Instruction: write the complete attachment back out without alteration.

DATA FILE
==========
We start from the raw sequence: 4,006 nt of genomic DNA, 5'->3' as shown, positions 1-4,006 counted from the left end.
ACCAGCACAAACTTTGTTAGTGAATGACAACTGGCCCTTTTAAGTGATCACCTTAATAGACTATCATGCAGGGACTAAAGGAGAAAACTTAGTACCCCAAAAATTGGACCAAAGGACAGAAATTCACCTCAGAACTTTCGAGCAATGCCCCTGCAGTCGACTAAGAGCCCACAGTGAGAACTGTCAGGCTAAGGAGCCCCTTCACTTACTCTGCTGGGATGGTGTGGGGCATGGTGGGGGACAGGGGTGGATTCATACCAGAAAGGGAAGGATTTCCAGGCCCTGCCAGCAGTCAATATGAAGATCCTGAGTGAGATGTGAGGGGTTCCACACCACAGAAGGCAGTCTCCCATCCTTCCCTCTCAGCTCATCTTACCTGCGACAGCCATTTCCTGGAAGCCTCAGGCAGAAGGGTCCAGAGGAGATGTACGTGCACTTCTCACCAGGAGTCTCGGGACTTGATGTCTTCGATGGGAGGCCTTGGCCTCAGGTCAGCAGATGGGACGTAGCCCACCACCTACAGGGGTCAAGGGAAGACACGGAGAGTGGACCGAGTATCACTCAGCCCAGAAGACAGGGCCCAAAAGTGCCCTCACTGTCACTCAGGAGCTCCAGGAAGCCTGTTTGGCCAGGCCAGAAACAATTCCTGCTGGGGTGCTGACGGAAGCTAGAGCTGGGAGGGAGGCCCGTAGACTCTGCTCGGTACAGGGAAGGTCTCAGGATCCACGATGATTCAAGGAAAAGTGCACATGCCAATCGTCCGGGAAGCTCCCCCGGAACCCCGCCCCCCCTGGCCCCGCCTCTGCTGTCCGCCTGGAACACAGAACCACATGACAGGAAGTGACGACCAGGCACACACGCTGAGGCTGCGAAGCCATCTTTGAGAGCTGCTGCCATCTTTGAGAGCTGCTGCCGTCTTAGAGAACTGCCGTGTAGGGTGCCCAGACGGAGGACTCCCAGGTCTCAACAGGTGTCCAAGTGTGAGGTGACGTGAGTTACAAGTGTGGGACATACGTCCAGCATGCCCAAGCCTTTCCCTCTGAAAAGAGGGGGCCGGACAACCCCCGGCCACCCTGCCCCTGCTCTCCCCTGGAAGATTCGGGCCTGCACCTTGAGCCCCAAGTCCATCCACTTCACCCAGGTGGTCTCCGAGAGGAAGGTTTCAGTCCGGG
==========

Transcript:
We start from the raw sequence: 4,006 nt of genomic DNA, 5'->3' as shown, positions 1-4,006 counted from the left end.
ACCAGCACAAACTTTGTTAGTGAATGACAACTGGCCCTTTTAAGTGATCACCTTAATAGACTATCATGCAGGGACTAAAGGAGAAAACTTAGTACCCCAAAAATTGGACCAAAGGACAGAAATTCACCTCAGAACTTTCGAGCAATGCCCCTGCAGTCGACTAAGAGCCCACAGTGAGAACTGTCAGGCTAAGGAGCCCCTTCACTTACTCTGCTGGGATGGTGTGGGGCATGGTGGGGGACAGGGGTGGATTCATACCAGAAAGGGAAGGATTTCCAGGCCCTGCCAGCAGTCAATATGAAGATCCTGAGTGAGATGTGAGGGGTTCCACACCACAGAAGGCAGTCTCCCATCCTTCCCTCTCAGCTCATCTTACCTGCGACAGCCATTTCCTGGAAGCCTCAGGCAGAAGGGTCCAGAGGAGATGTACGTGCACTTCTCACCAGGAGTCTCGGGACTTGATGTCTTCGATGGGAGGCCTTGGCCTCAGGTCAGCAGATGGGACGTAGCCCACCACCTACAGGGGTCAAGGGAAGACACGGAGAGTGGACCGAGTATCACTCAGCCCAGAAGACAGGGCCCAAAAGTGCCCTCACTGTCACTCAGGAGCTCCAGGAAGCCTGTTTGGCCAGGCCAGAAACAATTCCTGCTGGGGTGCTGACGGAAGCTAGAGCTGGGAGGGAGGCCCGTAGACTCTGCTCGGTACAGGGAAGGTCTCAGGATCCACGATGATTCAAGGAAAAGTGCACATGCCAATCGTCCGGGAAGCTCCCCCGGAACCCCGCCCCCCCTGGCCCCGCCTCTGCTGTCCGCCTGGAACACAGAACCACATGACAGGAAGTGACGACCAGGCACACACGCTGAGGCTGCGAAGCCATCTTTGAGAGCTGCTGCCATCTTTGAGAGCTGCTGCCGTCTTAGAGAACTGCCGTGTAGGGTGCCCAGACGGAGGACTCCCAGGTCTCAACAGGTGTCCAAGTGTGAGGTGACGTGAGTTACAAGTGTGGGACATACGTCCAGCATGCCCAAGCCTTTCCCTCTGAAAAGAGGGGGCCGGACAACCCCCGGCCACCCTGCCCCTGCTCTCCCCTGGAAGATTCGGGCCTGCACCTTGAGCCCCAAGTCCATCCACTTCACCCAGGTGGTCTCCGAGAGGAAGGTTTCAGTCCGGG